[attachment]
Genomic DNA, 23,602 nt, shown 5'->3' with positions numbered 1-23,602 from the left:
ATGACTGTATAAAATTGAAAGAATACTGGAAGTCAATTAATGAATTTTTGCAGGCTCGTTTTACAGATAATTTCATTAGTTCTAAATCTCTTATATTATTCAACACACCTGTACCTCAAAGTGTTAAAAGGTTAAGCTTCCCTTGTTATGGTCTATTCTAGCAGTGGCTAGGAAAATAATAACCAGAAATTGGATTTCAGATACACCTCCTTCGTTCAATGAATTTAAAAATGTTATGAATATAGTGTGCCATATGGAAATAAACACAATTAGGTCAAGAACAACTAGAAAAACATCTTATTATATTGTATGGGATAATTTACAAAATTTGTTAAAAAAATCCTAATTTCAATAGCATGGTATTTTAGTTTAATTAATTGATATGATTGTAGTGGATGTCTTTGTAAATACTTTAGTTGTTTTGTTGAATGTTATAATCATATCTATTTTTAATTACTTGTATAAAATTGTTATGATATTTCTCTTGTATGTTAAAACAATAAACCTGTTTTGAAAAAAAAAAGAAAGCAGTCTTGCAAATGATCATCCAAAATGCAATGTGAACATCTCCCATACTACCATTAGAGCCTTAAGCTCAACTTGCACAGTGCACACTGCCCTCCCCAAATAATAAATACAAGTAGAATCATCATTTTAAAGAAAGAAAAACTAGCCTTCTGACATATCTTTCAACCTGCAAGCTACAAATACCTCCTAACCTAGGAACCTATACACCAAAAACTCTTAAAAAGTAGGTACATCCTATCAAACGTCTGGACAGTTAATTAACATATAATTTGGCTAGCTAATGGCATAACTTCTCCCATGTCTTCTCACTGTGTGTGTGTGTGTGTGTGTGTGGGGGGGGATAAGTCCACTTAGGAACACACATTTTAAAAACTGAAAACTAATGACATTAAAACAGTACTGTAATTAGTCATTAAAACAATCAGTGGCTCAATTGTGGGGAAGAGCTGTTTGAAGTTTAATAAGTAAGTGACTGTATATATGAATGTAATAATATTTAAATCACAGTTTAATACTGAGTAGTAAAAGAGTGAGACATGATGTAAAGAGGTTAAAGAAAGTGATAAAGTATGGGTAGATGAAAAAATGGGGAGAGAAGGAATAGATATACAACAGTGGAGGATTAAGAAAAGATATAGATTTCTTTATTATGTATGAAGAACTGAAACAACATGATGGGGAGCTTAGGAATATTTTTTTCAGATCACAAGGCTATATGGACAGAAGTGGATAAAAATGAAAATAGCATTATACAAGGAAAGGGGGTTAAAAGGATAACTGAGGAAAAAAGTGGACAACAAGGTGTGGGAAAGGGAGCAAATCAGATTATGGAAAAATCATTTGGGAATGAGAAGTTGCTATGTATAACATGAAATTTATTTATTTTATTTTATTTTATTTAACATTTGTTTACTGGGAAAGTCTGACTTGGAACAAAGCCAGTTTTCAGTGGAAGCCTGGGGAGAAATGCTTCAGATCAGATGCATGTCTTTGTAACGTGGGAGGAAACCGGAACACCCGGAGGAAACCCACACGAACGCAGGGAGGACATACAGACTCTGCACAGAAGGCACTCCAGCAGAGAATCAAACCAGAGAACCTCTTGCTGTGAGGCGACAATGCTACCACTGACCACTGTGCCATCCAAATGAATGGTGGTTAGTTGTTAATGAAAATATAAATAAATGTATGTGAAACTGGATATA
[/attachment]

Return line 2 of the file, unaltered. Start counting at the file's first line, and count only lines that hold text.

ATGACTGTATAAAATTGAAAGAATACTGGAAGTCAATTAATGAATTTTTGCAGGCTCGTTTTACAGATAATTTCATTAGTTCTAAATCTCTTATATTATTCAACACACCTGTACCTCAAAGTGTTAAAAGGTTAAGCTTCCCTTGTTATGGTCTATTCTAGCAGTGGCTAGGAAAATAATAACCAGAAATTGGATTTCAGATACACCTCCTTCGTTCAATGAATTTAAAAATGTTATGAATATAGTGTGCCATATGGAAATAAACACAATTAGGTCAAGAACAACTAGAAAAACATCTTATTATATTGTATGGGATAATTTACAAAATTTGTTAAAAAAATCCTAATTTCAATAGCATGGTATTTTAGTTTAATTAATTGATATGATTGTAGTGGATGTCTTTGTAAATACTTTAGTTGTTTTGTTGAATGTTATAATCATATCTATTTTTAATTACTTGTATAAAATTGTTATGATATTTCTCTTGTATGTTAAAACAATAAACCTGTTTTGAAAAAAAAAAGAAAGCAGTCTTGCAAATGATCATCCAAAATGCAATGTGAACATCTCCCATACTACCATTAGAGCCTTAAGCTCAACTTGCACAGTGCACACTGCCCTCCCCAAATAATAAATACAAGTAGAATCATCATTTTAAAGAAAGAAAAACTAGCCTTCTGACATATCTTTCAACCTGCAAGCTACAAATACCTCCTAACCTAGGAACCTATACACCAAAAACTCTTAAAAAGTAGGTACATCCTATCAAACGTCTGGACAGTTAATTAACATATAATTTGGCTAGCTAATGGCATAACTTCTCCCATGTCTTCTCACTGTGTGTGTGTGTGTGTGTGTGTGGGGGGGGATAAGTCCACTTAGGAACACACATTTTAAAAACTGAAAACTAATGACATTAAAACAGTACTGTAATTAGTCATTAAAACAATCAGTGGCTCAATTGTGGGGAAGAGCTGTTTGAAGTTTAATAAGTAAGTGACTGTATATATGAATGTAATAATATTTAAATCACAGTTTAATACTGAGTAGTAAAAGAGTGAGACATGATGTAAAGAGGTTAAAGAAAGTGATAAAGTATGGGTAGATGAAAAAATGGGGAGAGAAGGAATAGATATACAACAGTGGAGGATTAAGAAAAGATATAGATTTCTTTATTATGTATGAAGAACTGAAACAACATGATGGGGAGCTTAGGAATATTTTTTTCAGATCACAAGGCTATATGGACAGAAGTGGATAAAAATGAAAATAGCATTATACAAGGAAAGGGGGTTAAAAGGATAACTGAGGAAAAAAGTGGACAACAAGGTGTGGGAAAGGGAGCAAATCAGATTATGGAAAAATCATTTGGGAATGAGAAGTTGCTATGTATAACATGAAATTTATTTATTTTATTTTATTTTATTTAACATTTGTTTACTGGGAAAGTCTGACTTGGAACAAAGCCAGTTTTCAGTGGAAGCCTGGGGAGAAATGCTTCAGATCAGATGCATGTCTTTGTAACGTGGGAGGAAACCGGAACACCCGGAGGAAACCCACACGAACGCAGGGAGGACATACAGACTCTGCACAGAAGGCACTCCAGCAGAGAATCAAACCAGAGAACCTCTTGCTGTGAGGCGACAATGCTACCACTGACCACTGTGCCATCCAAATGAATGGTGGTTAGTTGTTAATGAAAATATAAATAAATGTATGTGAAACTGGATATA